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10 Ancient Egyptian Beliefs and Practices Connected With Death

Updated on May 7, 2012
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Life after Death in Egyptian Religion

The ancient Egyptians looked forward to life after death. They expected their existence to continue in bliss so long as the cult of the dead performed certain rituals especially with respect to several of their many gods. The deceased would also be provided with the means to traverse the afterlife.

1. A solid tomb was essential to prevent damage to the mummified body so the dry rocks of the desert served as great location. The Egyptians would begin working on his tomb during his lifetime; so important was preparing for death. Pyramids were royal tombs of Old and Middle Kingdom. The large underground tombs of the Vally of the Kings were constructed during the New Kingdom. Tutankhamon's tomb was discovered in the Valley of the Kings.

2. The chief embalmer wore the mask of the jackal god Anubis during the process of embalming.

3. Canopic jars contained the liver, lungs, stomach, and intestines of the deceased and were placed near the coffin in the tomb.

4. The most important rite was the Opening of the Mouth where by a series of spells were recited which the priests believed would restore the use of the sense organs.

5. The deceased was provided with a Book of the Dead which contained spells and directions to overcome the guardians and adversaries in the journey.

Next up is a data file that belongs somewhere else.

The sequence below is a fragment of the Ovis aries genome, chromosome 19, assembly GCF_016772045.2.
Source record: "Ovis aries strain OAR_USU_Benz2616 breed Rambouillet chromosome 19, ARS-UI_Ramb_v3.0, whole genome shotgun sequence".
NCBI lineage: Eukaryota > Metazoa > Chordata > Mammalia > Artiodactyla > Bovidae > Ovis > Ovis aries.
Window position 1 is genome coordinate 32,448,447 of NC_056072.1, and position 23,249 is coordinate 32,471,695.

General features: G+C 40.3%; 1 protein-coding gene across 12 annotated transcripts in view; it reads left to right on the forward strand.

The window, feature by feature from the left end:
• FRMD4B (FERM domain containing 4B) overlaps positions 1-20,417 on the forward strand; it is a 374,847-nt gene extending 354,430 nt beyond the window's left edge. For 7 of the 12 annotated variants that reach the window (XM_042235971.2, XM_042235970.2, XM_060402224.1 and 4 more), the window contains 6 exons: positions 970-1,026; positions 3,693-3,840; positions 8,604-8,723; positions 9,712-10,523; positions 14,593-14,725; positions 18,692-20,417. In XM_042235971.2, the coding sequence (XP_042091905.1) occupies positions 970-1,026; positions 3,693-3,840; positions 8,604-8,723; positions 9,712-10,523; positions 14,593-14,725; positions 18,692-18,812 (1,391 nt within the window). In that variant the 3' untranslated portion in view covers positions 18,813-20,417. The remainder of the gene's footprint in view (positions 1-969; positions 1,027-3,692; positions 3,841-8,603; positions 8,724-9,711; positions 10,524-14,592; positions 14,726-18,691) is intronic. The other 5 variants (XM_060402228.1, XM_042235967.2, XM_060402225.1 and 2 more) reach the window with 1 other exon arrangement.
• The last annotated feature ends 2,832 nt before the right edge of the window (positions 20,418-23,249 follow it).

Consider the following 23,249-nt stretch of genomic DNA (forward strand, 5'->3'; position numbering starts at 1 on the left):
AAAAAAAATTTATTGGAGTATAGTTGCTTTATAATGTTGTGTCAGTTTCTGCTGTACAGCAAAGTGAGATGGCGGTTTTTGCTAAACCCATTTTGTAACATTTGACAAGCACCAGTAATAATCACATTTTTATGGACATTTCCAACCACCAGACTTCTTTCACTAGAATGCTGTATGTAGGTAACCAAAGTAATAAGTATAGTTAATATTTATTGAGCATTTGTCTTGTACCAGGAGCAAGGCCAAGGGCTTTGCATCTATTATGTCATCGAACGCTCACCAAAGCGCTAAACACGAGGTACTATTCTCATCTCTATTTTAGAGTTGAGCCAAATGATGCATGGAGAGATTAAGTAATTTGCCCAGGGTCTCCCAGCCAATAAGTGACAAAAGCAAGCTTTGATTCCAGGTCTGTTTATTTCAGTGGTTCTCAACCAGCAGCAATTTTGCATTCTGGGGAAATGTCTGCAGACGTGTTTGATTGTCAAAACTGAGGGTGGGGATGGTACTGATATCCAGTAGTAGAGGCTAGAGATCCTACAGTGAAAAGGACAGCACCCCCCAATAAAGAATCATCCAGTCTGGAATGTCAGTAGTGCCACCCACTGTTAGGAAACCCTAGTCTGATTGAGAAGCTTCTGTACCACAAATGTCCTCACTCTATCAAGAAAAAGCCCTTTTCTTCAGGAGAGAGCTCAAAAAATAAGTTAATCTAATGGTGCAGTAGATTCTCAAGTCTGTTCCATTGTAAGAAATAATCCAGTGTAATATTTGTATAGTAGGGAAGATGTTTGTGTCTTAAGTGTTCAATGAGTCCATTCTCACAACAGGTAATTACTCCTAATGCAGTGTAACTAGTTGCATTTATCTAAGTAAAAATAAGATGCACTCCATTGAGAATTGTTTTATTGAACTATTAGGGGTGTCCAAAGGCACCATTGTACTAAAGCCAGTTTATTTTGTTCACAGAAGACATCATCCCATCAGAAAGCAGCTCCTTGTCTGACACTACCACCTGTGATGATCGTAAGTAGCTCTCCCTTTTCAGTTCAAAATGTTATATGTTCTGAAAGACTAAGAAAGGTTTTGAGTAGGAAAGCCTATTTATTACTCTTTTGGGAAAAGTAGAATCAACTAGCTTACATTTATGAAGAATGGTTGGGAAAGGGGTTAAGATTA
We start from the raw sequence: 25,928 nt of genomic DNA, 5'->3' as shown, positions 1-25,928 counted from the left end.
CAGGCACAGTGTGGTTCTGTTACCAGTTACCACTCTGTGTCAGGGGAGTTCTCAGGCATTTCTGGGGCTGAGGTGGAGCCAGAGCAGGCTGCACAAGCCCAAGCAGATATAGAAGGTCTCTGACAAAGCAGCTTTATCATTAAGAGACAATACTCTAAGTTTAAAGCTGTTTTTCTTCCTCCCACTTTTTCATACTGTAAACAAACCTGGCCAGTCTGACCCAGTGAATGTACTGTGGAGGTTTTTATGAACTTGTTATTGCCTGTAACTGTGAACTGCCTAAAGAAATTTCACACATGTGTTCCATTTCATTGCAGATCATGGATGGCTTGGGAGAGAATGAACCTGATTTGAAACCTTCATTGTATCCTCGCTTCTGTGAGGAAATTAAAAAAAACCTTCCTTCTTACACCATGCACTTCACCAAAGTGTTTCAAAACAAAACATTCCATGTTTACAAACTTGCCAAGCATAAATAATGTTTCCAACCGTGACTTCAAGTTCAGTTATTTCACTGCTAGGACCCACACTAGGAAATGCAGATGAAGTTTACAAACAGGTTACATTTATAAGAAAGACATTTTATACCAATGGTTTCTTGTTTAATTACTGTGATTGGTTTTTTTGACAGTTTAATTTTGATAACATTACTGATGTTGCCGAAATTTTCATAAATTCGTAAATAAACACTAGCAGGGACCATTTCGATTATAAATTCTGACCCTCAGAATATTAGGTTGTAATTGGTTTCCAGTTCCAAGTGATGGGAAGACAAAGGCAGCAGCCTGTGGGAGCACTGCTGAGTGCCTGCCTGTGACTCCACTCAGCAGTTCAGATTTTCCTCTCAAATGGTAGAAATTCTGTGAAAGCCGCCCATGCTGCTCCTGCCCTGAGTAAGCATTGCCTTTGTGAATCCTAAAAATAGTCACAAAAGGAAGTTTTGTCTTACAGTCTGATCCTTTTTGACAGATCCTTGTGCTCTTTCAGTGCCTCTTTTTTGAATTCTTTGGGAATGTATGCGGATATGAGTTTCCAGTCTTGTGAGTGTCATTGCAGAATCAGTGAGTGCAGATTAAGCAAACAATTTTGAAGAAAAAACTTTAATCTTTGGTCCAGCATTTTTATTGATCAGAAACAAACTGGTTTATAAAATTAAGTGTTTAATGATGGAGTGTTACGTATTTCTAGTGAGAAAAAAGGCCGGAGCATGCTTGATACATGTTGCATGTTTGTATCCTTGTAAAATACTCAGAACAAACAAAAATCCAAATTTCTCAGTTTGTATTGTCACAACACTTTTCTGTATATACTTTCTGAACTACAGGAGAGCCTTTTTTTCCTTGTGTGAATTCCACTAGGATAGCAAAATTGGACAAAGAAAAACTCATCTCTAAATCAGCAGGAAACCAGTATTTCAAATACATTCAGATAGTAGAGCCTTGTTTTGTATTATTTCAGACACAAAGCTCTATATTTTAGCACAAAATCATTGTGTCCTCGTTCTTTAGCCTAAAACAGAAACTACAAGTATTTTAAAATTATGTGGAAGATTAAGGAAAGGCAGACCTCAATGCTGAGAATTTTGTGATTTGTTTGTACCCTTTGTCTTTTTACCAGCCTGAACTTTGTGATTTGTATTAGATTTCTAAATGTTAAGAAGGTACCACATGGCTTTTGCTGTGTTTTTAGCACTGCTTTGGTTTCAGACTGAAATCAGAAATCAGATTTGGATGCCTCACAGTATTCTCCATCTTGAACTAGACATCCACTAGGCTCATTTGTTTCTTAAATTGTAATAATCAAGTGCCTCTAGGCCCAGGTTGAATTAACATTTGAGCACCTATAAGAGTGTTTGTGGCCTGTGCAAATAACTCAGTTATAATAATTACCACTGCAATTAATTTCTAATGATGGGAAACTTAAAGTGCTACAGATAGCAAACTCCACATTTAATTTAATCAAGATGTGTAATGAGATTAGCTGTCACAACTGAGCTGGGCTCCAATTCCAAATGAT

6. The ancient Egyptians were expected to continue several tasks at the request of the gods. To ensure obedience a wooden figurine called an ushabti was placed in the tomb to represent the deceased; additionally, a magical spell to give life to the wooden substitute was affixed to the form. The fortunate mummy could be buried with 365 ushabtis, one for each day of the year.

7. The family of the deceased had the responsibility to maintain the tomb and bring food offerings.

8. We know much about ancient Egypt because of the provision of the tombs with representation of farming, manufacture, and domestic life in inscriptions, paintings as well as miniatures.

9. The Sphinx of Giza represents King Kephren as guardian of his own funerary monument.

10. As soon as he came to the throne the new pharaoh would commence work on his tomb. The king was as important to the cult in death so the most skilled artisans constructed and decorated his tomb. When he died these dedicated workmen were urged to complete the job during the 70 days of mummification.


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